# Using the Cinder timeline to rotate something more than 180 degrees

Hey Embers,

I’ve started using the sweet `timeline` feature in Cinder to animate some text. However, I’ve hit a small snag. I’ve not really figured out if it’s possible to rotate anything using a quarternion more than 180 degrees with just a line of code or two, like so:

``````auto tempQuat = ci::quat();
tempQuat = glm::rotate( tempQuat, ci::toRadians( 800 ), { 0.0f, 1.0f, 0.0f } );
ci::app::timeline().apply( &refToBatch.animRotation, tempQuat, 1.0f );
``````

Instead this will rotate (as far as I know) the object to an angle more along the lines of `800 % 360`. I have a vague idea of why, but I honestly am just keen to know if someone knows a way around it that doesn’t look like this:

``````auto tempQuat = ci::quat();
tempQuat = glm::rotate( tempQuat, ci::toRadians( 180 ), { 0.0f, 1.0f, 0.0f } );
ci::app::timeline().apply( &refToBatch.animRotation, tempQuat, 1.0f );

tempQuat = glm::rotate( tempQuat, ci::toRadians( 180 ), { 0.0f, 1.0f, 0.0f } );
ci::app::timeline().appendTo( &refToBatch.animRotation, tempQuat, 1.0f );

tempQuat = glm::rotate( tempQuat, ci::toRadians( 180 ), { 0.0f, 1.0f, 0.0f } );
ci::app::timeline().appendTo( &refToBatch.animRotation, tempQuat, 1.0f );
``````

`180` is seemingly the largest number to rotate before we rotate the other way :E

Cheers,

Gazoo

Hi,

you’re making the same mistake again. Like matrices, quaternions can not be interpolated using the formula `a + t * ( b - a )` (where `a` and `b` are quaternions and `t` is a float).

Use an `Anim<float> mRadians` instead.

-Paul

The matrices I had a suspicion about - the quarternions I didn’t. I guess fool me twice, shame on me applies here.

Consider me shamed :E

Thanks for the help @paul.houx

I believe the timeline allows you to pass a custom `lerp` function, so if i’m not mistaken you could use `slerp` to interpolate between the quaternions?

*edit hmm, appears there’s already a quaternion template specialization for `lerp<T>` that uses `slerp`. Ignore my prattling.

The rotations now behave as intended, however, there’s one point that still puzzles me a bit.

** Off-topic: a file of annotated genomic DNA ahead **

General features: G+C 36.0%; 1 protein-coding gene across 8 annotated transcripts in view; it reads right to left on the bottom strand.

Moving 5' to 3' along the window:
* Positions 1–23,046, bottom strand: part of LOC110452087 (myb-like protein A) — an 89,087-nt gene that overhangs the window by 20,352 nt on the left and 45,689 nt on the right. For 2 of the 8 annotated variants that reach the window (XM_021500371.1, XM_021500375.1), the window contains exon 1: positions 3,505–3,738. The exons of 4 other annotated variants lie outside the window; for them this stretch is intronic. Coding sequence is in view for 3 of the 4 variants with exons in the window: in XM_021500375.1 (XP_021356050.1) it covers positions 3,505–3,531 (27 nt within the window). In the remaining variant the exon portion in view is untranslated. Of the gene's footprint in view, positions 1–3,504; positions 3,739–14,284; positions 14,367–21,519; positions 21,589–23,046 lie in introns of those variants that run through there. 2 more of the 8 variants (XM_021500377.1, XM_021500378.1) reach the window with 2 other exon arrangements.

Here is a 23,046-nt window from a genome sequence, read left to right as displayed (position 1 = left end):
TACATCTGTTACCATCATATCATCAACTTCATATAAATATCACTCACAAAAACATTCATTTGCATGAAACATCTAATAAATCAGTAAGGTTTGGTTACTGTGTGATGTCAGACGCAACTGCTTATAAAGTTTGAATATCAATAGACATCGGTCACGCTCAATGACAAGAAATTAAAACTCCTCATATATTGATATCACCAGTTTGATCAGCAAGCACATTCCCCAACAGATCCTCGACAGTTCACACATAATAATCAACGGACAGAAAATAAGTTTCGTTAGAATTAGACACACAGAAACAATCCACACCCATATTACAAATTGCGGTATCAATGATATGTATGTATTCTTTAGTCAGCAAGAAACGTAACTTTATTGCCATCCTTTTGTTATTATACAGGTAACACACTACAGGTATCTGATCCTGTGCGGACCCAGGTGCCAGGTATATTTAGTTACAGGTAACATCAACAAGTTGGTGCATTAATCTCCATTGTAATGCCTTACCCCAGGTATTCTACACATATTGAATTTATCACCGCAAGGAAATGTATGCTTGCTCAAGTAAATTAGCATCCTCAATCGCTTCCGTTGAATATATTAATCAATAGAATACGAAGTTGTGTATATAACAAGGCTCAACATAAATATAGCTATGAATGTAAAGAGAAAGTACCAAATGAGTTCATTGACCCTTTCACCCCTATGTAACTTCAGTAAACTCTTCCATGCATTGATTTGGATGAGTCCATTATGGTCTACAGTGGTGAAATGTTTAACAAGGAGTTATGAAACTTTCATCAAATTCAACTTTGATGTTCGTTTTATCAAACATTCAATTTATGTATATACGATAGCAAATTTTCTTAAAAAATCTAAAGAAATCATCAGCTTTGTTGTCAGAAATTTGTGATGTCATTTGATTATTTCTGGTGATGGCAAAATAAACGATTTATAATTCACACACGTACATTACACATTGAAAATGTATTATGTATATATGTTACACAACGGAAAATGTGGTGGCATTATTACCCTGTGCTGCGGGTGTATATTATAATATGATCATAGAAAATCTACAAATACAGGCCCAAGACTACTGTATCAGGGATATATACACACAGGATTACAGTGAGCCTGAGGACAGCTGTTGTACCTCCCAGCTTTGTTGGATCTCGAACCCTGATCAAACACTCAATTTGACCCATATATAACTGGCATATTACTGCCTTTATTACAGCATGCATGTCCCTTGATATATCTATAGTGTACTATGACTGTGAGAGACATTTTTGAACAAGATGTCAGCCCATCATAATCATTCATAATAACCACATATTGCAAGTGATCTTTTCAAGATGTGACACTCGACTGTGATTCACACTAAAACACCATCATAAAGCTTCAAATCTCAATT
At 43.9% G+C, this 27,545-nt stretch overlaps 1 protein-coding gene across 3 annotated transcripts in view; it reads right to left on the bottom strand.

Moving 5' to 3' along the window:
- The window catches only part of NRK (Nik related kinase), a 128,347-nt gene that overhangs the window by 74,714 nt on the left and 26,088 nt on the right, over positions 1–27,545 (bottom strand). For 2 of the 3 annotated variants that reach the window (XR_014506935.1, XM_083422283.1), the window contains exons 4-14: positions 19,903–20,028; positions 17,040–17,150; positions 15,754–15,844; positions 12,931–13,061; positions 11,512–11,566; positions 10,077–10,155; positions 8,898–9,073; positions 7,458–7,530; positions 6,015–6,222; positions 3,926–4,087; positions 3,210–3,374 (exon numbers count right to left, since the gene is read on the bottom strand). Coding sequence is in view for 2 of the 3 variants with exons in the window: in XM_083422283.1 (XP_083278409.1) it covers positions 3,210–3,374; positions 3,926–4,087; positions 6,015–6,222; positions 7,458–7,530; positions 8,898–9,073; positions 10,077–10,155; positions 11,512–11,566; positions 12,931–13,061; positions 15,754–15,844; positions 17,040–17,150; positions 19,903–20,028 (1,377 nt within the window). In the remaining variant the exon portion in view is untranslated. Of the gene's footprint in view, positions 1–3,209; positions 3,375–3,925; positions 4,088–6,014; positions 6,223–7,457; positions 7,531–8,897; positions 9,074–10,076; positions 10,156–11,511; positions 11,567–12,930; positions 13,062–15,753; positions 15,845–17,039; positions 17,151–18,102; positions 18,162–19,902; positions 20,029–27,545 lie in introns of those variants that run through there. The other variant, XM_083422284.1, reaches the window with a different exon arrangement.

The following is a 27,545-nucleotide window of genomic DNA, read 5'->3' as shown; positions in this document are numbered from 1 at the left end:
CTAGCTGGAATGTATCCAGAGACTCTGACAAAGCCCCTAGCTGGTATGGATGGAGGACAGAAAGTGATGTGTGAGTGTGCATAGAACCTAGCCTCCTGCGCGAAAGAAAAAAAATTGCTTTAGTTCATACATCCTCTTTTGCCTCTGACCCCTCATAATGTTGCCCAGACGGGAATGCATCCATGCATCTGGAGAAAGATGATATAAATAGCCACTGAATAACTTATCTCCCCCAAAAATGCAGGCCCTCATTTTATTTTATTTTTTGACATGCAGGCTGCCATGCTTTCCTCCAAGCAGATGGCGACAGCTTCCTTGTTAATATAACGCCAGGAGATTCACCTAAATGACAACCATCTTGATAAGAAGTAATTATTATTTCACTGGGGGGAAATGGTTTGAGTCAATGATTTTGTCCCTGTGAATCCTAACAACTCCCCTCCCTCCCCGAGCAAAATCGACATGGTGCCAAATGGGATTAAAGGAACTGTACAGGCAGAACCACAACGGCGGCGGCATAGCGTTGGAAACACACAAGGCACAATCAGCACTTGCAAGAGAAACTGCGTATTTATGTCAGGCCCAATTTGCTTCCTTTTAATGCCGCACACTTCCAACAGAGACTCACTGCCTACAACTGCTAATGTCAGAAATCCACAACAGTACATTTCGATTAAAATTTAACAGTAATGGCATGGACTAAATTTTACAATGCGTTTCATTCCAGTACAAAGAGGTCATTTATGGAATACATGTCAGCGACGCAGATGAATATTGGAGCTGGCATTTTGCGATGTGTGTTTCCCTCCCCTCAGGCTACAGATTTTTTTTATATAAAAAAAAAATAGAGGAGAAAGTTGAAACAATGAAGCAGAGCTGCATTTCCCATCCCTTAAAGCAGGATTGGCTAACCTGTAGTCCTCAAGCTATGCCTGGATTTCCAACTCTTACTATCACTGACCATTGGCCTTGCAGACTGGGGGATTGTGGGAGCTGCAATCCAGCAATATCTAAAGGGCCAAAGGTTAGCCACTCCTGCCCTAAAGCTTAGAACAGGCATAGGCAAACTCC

Rotations aren’t commutative (thanks to this sweet gif).

So if we rotate around `x, y, z` there are 6 different orders of permutation and each will effectively achieve a different rotational outcome. I’m trying to figure out a smart way to use `Timeline` and `Anim` to allow the the flexibility using either of the 6 permutations. One ugly way would be to maintain a x,y,z rotation value for each of the 6 permutations and subsequently only change the numbers (from 0 to something else) on the rotations intended. In essence, all 6 permutations would be applied but only the ones you alter will provide you with something other than the identity matrix.

Hopefully what I’m trying to say is clear.

In any case, my idea feels super clunky but I’ve not come up with a better simpler one thus far. Any ideas are welcome.

Cheers,

Gazoo

Hi Gazoo,

it’s true that rotations aren’t commutative and the order is important. For that purpose, quaternions were invented. One way to look at quaternions, is that they encode a rotation around an arbitrary axis. What you could do, is animate both the axis and angle over time. Just make sure to `normalize` the axis before using it and to use radians for the angle.

You can then call: `const quat rotation = glm::angleAxis( radians, axis );`

And if you need a matrix from that (not always necessary), use `glm::toMat4( rotation )`.

-Paul

P.S.: one way to come up with an axis is to move two points `a` and `b` in space, then do `axis = glm::normalize( b - a )`.